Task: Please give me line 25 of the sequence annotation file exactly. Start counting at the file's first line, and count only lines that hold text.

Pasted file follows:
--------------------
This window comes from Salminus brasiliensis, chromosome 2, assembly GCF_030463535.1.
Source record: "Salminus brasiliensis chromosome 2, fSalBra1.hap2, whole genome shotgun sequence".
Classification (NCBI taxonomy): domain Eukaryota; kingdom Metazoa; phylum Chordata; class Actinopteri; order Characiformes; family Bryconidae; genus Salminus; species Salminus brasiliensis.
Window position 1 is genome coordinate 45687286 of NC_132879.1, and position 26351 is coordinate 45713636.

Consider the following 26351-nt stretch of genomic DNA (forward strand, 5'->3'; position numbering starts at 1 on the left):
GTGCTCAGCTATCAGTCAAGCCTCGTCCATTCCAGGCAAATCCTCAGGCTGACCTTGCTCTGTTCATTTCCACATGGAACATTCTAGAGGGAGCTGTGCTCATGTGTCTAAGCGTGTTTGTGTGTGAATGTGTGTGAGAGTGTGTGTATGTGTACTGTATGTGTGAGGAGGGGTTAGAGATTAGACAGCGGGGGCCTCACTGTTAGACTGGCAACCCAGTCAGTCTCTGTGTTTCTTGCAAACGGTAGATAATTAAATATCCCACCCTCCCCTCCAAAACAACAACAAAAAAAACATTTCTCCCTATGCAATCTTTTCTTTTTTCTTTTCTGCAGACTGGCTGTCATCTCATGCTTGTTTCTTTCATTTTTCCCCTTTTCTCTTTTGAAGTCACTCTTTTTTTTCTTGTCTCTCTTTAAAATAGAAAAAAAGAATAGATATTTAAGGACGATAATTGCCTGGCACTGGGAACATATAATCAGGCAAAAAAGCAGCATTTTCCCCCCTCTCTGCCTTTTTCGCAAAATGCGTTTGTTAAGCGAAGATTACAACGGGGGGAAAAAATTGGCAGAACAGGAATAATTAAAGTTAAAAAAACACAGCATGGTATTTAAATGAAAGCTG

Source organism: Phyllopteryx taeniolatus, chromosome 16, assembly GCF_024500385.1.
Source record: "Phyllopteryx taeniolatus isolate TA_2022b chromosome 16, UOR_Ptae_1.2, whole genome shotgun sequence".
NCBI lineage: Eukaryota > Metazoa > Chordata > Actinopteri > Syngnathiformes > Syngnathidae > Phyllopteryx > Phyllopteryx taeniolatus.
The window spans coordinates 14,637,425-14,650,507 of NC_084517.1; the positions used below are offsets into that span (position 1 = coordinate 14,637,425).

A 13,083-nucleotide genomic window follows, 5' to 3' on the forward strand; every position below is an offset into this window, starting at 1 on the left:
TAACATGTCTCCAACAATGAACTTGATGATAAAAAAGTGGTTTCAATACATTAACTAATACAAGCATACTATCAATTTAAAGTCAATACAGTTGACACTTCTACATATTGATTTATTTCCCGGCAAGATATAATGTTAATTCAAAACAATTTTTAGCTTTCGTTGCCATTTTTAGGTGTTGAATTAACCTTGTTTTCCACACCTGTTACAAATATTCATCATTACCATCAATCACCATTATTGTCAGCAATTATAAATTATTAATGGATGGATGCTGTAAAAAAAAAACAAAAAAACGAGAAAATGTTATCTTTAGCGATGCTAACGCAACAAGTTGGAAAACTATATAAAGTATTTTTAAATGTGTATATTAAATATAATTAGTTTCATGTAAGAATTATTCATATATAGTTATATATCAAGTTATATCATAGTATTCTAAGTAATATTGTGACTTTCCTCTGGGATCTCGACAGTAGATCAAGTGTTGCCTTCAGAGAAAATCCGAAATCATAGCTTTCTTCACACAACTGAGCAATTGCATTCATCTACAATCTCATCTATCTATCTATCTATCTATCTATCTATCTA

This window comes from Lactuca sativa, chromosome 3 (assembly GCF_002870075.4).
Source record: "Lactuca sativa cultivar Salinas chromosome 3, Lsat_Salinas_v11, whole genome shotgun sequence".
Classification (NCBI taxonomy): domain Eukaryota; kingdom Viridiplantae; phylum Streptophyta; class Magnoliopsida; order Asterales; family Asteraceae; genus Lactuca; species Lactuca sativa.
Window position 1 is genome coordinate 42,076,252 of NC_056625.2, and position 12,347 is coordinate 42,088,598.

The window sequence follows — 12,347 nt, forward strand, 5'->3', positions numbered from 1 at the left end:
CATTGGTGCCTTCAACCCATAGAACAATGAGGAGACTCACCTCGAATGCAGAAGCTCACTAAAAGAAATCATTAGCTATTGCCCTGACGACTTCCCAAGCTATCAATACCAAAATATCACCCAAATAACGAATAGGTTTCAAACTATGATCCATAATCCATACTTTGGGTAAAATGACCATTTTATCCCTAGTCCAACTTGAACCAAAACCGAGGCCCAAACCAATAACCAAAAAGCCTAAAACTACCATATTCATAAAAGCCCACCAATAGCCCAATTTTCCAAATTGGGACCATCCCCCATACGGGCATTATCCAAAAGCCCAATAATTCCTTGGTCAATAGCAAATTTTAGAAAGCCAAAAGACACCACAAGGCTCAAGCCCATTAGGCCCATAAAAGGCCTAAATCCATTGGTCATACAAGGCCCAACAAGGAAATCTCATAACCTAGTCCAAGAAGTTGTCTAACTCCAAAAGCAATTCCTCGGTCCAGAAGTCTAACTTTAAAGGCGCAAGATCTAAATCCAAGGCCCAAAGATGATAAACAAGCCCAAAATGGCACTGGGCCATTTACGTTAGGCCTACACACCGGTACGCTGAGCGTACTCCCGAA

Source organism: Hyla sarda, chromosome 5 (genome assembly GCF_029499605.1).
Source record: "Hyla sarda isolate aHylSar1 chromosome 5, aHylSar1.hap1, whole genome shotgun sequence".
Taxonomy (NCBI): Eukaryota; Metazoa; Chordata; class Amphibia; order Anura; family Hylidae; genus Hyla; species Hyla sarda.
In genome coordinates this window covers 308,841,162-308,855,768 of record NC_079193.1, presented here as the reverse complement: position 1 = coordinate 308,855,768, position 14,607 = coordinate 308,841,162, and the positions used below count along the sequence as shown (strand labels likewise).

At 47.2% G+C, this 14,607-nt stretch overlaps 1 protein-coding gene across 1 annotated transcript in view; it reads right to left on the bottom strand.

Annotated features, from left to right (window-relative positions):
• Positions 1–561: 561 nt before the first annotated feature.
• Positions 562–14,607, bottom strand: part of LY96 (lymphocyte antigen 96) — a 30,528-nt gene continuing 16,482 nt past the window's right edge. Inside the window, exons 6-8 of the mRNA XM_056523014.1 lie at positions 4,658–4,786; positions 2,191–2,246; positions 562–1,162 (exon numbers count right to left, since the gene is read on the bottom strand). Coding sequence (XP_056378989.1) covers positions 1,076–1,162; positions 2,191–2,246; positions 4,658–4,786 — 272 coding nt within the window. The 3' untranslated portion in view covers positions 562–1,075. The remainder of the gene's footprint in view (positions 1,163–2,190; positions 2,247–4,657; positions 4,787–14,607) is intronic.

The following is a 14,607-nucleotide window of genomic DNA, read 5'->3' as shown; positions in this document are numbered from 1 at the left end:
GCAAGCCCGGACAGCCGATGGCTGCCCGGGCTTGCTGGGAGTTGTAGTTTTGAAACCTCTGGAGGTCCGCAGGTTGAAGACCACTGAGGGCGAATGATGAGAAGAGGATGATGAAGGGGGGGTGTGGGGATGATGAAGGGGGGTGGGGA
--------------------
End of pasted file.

• Positions 1–561: 561 nt before the first annotated feature.